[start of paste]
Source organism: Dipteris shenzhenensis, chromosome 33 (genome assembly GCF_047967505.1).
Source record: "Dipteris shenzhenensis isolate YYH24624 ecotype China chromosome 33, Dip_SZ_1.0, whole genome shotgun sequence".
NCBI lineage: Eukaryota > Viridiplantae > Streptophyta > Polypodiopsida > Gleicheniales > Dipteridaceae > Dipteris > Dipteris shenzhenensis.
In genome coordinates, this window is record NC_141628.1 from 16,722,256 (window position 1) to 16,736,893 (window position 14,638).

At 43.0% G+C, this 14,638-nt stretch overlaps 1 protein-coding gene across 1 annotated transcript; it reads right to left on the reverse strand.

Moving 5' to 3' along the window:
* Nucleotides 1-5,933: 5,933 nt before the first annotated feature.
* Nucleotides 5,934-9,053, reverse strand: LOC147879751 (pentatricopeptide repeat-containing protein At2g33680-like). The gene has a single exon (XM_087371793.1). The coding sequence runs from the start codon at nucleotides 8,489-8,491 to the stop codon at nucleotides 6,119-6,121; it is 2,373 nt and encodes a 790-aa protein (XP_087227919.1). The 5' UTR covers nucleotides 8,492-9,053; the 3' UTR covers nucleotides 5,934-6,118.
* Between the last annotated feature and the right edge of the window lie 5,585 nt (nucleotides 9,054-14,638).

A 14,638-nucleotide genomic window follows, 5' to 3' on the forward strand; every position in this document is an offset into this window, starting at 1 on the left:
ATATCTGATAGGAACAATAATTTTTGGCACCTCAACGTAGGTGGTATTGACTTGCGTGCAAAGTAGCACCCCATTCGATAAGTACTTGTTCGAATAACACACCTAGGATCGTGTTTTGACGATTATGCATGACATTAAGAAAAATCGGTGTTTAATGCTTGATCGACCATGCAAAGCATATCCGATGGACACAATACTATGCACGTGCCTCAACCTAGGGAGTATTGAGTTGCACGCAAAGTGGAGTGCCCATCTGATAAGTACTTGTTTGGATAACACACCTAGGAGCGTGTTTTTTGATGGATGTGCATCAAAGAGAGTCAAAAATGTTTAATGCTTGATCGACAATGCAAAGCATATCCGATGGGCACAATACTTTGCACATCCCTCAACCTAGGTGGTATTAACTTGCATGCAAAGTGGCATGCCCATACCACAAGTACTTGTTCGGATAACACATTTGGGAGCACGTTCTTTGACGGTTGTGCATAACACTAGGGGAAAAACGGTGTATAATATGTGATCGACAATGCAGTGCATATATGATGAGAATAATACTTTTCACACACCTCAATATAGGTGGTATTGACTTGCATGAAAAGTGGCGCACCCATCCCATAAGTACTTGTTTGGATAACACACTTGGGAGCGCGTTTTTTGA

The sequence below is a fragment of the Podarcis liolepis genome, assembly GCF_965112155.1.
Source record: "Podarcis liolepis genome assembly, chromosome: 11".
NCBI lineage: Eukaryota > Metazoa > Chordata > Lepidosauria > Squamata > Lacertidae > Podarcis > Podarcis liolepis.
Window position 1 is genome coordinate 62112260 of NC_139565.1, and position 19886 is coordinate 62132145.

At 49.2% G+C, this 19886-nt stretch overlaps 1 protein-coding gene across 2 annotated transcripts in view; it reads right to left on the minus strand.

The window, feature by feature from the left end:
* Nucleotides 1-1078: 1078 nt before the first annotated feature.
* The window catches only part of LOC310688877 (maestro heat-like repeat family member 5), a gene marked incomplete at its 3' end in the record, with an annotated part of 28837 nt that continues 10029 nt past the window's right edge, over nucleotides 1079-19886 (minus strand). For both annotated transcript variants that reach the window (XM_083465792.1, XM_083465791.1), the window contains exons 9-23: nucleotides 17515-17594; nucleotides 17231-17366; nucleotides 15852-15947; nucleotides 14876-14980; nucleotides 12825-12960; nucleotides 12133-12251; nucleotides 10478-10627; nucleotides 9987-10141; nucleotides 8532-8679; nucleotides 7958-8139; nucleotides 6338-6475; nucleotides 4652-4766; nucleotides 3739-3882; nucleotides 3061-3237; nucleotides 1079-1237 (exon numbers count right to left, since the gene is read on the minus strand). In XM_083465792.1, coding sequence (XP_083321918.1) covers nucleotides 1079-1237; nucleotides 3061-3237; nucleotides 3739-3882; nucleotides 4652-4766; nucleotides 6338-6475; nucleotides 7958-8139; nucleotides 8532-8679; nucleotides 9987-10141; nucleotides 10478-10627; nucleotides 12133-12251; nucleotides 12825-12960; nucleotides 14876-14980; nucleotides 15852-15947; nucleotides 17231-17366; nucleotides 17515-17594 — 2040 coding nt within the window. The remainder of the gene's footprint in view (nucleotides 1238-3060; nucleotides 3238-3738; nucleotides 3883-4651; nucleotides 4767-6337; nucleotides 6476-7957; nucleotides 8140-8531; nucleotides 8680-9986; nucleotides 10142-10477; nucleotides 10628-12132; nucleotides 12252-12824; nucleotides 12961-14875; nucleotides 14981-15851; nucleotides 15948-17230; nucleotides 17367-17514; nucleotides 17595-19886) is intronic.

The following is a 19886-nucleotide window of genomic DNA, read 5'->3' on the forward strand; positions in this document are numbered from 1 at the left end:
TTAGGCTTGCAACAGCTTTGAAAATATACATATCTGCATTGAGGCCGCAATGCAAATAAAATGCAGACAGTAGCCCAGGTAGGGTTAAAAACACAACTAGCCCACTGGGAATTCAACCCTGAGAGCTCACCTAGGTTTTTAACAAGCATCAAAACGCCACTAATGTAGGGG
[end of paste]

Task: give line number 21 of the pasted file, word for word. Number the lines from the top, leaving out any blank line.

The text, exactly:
TTAGGCTTGCAACAGCTTTGAAAATATACATATCTGCATTGAGGCCGCAATGCAAATAAAATGCAGACAGTAGCCCAGGTAGGGTTAAAAACACAACTAGCCCACTGGGAATTCAACCCTGAGAGCTCACCTAGGTTTTTAACAAGCATCAAAACGCCACTAATGTAGGGG